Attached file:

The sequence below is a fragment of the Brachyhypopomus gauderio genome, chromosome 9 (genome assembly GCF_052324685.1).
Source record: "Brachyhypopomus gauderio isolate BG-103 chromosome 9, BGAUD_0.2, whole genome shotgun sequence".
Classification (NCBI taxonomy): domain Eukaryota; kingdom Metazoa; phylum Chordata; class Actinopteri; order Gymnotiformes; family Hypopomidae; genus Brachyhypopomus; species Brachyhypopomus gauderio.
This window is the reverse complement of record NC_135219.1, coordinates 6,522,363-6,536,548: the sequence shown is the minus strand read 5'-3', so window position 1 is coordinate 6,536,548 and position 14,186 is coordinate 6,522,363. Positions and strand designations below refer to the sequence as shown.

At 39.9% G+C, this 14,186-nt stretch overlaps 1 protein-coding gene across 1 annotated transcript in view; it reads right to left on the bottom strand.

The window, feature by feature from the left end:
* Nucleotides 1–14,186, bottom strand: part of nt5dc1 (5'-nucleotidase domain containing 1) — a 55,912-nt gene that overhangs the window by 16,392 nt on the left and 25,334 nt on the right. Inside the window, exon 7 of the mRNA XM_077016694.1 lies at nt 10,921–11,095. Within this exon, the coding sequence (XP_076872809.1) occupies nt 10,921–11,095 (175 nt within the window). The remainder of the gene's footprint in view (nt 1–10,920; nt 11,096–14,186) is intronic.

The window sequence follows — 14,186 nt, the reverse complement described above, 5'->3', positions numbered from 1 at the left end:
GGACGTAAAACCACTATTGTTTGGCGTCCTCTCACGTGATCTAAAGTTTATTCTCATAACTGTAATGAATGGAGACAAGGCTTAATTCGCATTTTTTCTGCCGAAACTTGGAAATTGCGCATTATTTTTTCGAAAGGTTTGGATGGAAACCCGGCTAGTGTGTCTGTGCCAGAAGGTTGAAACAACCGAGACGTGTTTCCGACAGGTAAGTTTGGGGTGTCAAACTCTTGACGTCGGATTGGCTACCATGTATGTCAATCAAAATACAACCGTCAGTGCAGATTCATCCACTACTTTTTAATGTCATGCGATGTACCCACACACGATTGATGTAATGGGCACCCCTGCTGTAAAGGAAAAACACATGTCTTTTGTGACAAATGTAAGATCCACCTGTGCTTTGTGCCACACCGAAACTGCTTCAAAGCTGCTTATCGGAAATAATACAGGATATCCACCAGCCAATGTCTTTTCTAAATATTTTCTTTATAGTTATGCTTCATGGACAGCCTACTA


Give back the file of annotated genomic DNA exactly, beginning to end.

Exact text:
The sequence below is a fragment of the Brachyhypopomus gauderio genome, chromosome 9 (genome assembly GCF_052324685.1).
Source record: "Brachyhypopomus gauderio isolate BG-103 chromosome 9, BGAUD_0.2, whole genome shotgun sequence".
Classification (NCBI taxonomy): domain Eukaryota; kingdom Metazoa; phylum Chordata; class Actinopteri; order Gymnotiformes; family Hypopomidae; genus Brachyhypopomus; species Brachyhypopomus gauderio.
This window is the reverse complement of record NC_135219.1, coordinates 6,522,363-6,536,548: the sequence shown is the minus strand read 5'-3', so window position 1 is coordinate 6,536,548 and position 14,186 is coordinate 6,522,363. Positions and strand designations below refer to the sequence as shown.

At 39.9% G+C, this 14,186-nt stretch overlaps 1 protein-coding gene across 1 annotated transcript in view; it reads right to left on the bottom strand.

The window, feature by feature from the left end:
* Nucleotides 1–14,186, bottom strand: part of nt5dc1 (5'-nucleotidase domain containing 1) — a 55,912-nt gene that overhangs the window by 16,392 nt on the left and 25,334 nt on the right. Inside the window, exon 7 of the mRNA XM_077016694.1 lies at nt 10,921–11,095. Within this exon, the coding sequence (XP_076872809.1) occupies nt 10,921–11,095 (175 nt within the window). The remainder of the gene's footprint in view (nt 1–10,920; nt 11,096–14,186) is intronic.

The window sequence follows — 14,186 nt, the reverse complement described above, 5'->3', positions numbered from 1 at the left end:
GGACGTAAAACCACTATTGTTTGGCGTCCTCTCACGTGATCTAAAGTTTATTCTCATAACTGTAATGAATGGAGACAAGGCTTAATTCGCATTTTTTCTGCCGAAACTTGGAAATTGCGCATTATTTTTTCGAAAGGTTTGGATGGAAACCCGGCTAGTGTGTCTGTGCCAGAAGGTTGAAACAACCGAGACGTGTTTCCGACAGGTAAGTTTGGGGTGTCAAACTCTTGACGTCGGATTGGCTACCATGTATGTCAATCAAAATACAACCGTCAGTGCAGATTCATCCACTACTTTTTAATGTCATGCGATGTACCCACACACGATTGATGTAATGGGCACCCCTGCTGTAAAGGAAAAACACATGTCTTTTGTGACAAATGTAAGATCCACCTGTGCTTTGTGCCACACCGAAACTGCTTCAAAGCTGCTTATCGGAAATAATACAGGATATCCACCAGCCAATGTCTTTTCTAAATATTTTCTTTATAGTTATGCTTCATGGACAGCCTACTA